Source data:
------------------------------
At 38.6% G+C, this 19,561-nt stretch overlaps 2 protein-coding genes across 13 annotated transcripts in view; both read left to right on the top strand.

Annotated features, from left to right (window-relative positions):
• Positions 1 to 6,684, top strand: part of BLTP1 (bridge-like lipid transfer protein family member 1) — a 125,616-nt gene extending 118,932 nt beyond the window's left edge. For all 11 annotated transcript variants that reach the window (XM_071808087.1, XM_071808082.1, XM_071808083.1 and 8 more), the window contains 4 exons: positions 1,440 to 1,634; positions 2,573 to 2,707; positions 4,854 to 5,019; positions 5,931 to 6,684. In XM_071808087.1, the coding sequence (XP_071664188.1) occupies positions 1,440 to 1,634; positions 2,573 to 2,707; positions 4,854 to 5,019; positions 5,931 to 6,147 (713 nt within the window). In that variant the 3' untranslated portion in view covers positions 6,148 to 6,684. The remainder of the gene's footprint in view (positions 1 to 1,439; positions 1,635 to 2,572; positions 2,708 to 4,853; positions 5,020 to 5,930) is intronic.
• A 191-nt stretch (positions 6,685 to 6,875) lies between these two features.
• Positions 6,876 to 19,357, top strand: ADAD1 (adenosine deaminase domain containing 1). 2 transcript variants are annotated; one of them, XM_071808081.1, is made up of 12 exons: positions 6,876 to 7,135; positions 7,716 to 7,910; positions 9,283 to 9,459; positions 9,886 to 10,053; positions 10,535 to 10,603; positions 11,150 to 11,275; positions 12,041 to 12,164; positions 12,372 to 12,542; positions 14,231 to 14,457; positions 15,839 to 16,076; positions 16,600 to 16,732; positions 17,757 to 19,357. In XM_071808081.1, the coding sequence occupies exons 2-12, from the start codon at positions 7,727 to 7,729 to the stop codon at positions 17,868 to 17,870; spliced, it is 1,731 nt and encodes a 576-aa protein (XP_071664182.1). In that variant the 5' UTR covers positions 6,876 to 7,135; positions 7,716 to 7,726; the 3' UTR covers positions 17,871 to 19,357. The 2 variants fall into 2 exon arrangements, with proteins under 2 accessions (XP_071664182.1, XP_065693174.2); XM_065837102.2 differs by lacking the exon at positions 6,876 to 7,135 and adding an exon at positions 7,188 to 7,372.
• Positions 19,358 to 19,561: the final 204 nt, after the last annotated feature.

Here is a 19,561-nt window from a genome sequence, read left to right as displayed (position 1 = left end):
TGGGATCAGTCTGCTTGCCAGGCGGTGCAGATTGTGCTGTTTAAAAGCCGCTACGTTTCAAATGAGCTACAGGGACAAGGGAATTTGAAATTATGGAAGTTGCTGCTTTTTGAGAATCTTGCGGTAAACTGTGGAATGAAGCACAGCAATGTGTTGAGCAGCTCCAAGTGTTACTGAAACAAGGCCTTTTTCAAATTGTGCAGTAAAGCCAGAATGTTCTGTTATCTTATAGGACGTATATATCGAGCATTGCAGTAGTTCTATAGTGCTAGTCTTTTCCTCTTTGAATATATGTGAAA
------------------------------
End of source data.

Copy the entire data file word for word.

At 38.6% G+C, this 19,561-nt stretch overlaps 2 protein-coding genes across 13 annotated transcripts in view; both read left to right on the top strand.

Annotated features, from left to right (window-relative positions):
• Positions 1 to 6,684, top strand: part of BLTP1 (bridge-like lipid transfer protein family member 1) — a 125,616-nt gene extending 118,932 nt beyond the window's left edge. For all 11 annotated transcript variants that reach the window (XM_071808087.1, XM_071808082.1, XM_071808083.1 and 8 more), the window contains 4 exons: positions 1,440 to 1,634; positions 2,573 to 2,707; positions 4,854 to 5,019; positions 5,931 to 6,684. In XM_071808087.1, the coding sequence (XP_071664188.1) occupies positions 1,440 to 1,634; positions 2,573 to 2,707; positions 4,854 to 5,019; positions 5,931 to 6,147 (713 nt within the window). In that variant the 3' untranslated portion in view covers positions 6,148 to 6,684. The remainder of the gene's footprint in view (positions 1 to 1,439; positions 1,635 to 2,572; positions 2,708 to 4,853; positions 5,020 to 5,930) is intronic.
• A 191-nt stretch (positions 6,685 to 6,875) lies between these two features.
• Positions 6,876 to 19,357, top strand: ADAD1 (adenosine deaminase domain containing 1). 2 transcript variants are annotated; one of them, XM_071808081.1, is made up of 12 exons: positions 6,876 to 7,135; positions 7,716 to 7,910; positions 9,283 to 9,459; positions 9,886 to 10,053; positions 10,535 to 10,603; positions 11,150 to 11,275; positions 12,041 to 12,164; positions 12,372 to 12,542; positions 14,231 to 14,457; positions 15,839 to 16,076; positions 16,600 to 16,732; positions 17,757 to 19,357. In XM_071808081.1, the coding sequence occupies exons 2-12, from the start codon at positions 7,727 to 7,729 to the stop codon at positions 17,868 to 17,870; spliced, it is 1,731 nt and encodes a 576-aa protein (XP_071664182.1). In that variant the 5' UTR covers positions 6,876 to 7,135; positions 7,716 to 7,726; the 3' UTR covers positions 17,871 to 19,357. The 2 variants fall into 2 exon arrangements, with proteins under 2 accessions (XP_071664182.1, XP_065693174.2); XM_065837102.2 differs by lacking the exon at positions 6,876 to 7,135 and adding an exon at positions 7,188 to 7,372.
• Positions 19,358 to 19,561: the final 204 nt, after the last annotated feature.

Here is a 19,561-nt window from a genome sequence, read left to right as displayed (position 1 = left end):
TGGGATCAGTCTGCTTGCCAGGCGGTGCAGATTGTGCTGTTTAAAAGCCGCTACGTTTCAAATGAGCTACAGGGACAAGGGAATTTGAAATTATGGAAGTTGCTGCTTTTTGAGAATCTTGCGGTAAACTGTGGAATGAAGCACAGCAATGTGTTGAGCAGCTCCAAGTGTTACTGAAACAAGGCCTTTTTCAAATTGTGCAGTAAAGCCAGAATGTTCTGTTATCTTATAGGACGTATATATCGAGCATTGCAGTAGTTCTATAGTGCTAGTCTTTTCCTCTTTGAATATATGTGAAA